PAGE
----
I love it when I open my email to find a question that makes me go, Oh boy, do I know about that feeling! That’s exactly what happened to me—been there, done that!
Today’s first great reader question is a perfect example. Yep, done that and have gone on to get rid of the shrunken items because I didn’t know there was a possible remedy! But now I do, and you’re about to know, too!
Dear Mary: Thank you for your many helpful articles. In a past column, you wrote about how to unshrink a wool sweater. All I can remember is that it involved baby shampoo. Could you print the instructions again? Thanks! Linda
Sure, here it is: Mix a solution of one gallon of lukewarm water and two tablespoons baby shampoo. Soak the garment for about 10 minutes. Now the important part: Don’t rinse! Simply blot out all the excess water with a dry towel and very gently lay it flat on a fresh towel. Reshape slowly and carefully stretch it back to its original size. Dry out of direct sunlight or heat. This tip comes from the Wool Bureau who verifies this technique will work provided the fibers have not become permanently damaged.
Dear Mary: We recently inherited our father’s property after he died and the title has been transferred to us, in our names. A few months ago we discovered that there is a lien on the property for unpaid taxes. How do we resolve this situation? Are we obligated to pay the taxes to resolve the lien? Julia
Dear Jules: The owners of record of the property are legally responsible to clear that lien or suffer the consequences. With the asset comes all outstanding liabilities. My advice is that you pay this lien in full to stop the fees and penalties that surely are accruing. As long as that lien exists, the possibility remains that the county or state in which the property is located has the legal right to sell it out from under you for the current amount of taxes owing. You don’t want that to happen!
Dear Mary: Will I get my husband’s pension, 401(k) and IRA if he dies? Riley
Dear Riley: Yes, provided your husband named you as the sole beneficiary of those plans. Most plans have a stipulation that if the beneficiary is anyone other than the spouse, the husband or wife must consent in writing to prevent any surprises.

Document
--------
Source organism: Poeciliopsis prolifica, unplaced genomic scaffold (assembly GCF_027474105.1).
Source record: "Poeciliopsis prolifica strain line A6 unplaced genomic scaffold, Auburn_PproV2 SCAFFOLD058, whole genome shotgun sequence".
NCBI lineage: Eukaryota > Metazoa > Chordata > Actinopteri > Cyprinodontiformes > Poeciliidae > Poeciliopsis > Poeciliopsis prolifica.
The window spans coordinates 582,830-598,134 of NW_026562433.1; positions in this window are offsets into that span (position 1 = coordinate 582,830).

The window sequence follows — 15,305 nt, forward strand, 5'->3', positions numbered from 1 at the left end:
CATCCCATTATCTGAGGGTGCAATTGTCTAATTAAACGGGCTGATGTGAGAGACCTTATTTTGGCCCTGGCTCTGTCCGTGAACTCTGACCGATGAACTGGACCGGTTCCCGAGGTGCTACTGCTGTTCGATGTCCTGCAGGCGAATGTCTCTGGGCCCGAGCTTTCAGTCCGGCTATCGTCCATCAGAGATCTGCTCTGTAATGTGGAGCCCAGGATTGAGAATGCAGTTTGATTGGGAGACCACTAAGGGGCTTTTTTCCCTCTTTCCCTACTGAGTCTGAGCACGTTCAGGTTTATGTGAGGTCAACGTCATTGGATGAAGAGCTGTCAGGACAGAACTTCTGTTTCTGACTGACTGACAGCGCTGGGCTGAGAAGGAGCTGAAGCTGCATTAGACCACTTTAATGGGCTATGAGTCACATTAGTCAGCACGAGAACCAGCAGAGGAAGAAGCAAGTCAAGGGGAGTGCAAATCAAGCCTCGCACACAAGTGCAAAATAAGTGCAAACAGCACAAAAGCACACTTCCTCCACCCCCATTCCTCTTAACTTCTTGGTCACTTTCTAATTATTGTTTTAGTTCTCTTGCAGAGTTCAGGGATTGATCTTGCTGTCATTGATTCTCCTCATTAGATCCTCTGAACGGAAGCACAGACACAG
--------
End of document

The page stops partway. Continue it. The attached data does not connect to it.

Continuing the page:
Upon your husband’s death, the rules that applied to him for getting his pension, 401(k) and IRA will now apply to his beneficiary.
For example, if your husband dies before the minimum withdrawal date (age 59 1/2), you will have to wait until that date to withdraw funds without a penalty, regardless of your age. Hope that helps!
Dear Mary: I am a 70-year-old single male with a decent income who faced the stark reality of bankruptcy. I have spent my entire life doing everything wrong when it comes to finances. While rearing my family we lived well, but a lot of it on stupid debt. I have never saved, seldom invested wisely, gave consistently―though at times very unwisely. My poor awareness of the proper way to handle money left an old man groping for a way out. With a debt load of over $36,000 on a fixed income, I entered a CCCS debt management program. Shortly after, I saw an ad for your book, Debt Proof Living. I bought it and have read and re-read it. I wish that I could have been exposed to this wisdom as a young man.
To know that “money is not to spend, but to manage” has changed my life. If God allows me to live long enough I will be debt-free in 44 months. I can’t begin to express to you my gratitude. Thank you for giving me hope and God bless. Billy
Dear Billy: You have no idea how much you have encouraged me. Thanks for reading my book! You affirm what I so strongly believe, that there’s always hope and a way out. I think you’ll be debt-free sooner than you think.
My only concern is what I will do with all the letters I get from 70-year-old single females who want your address.
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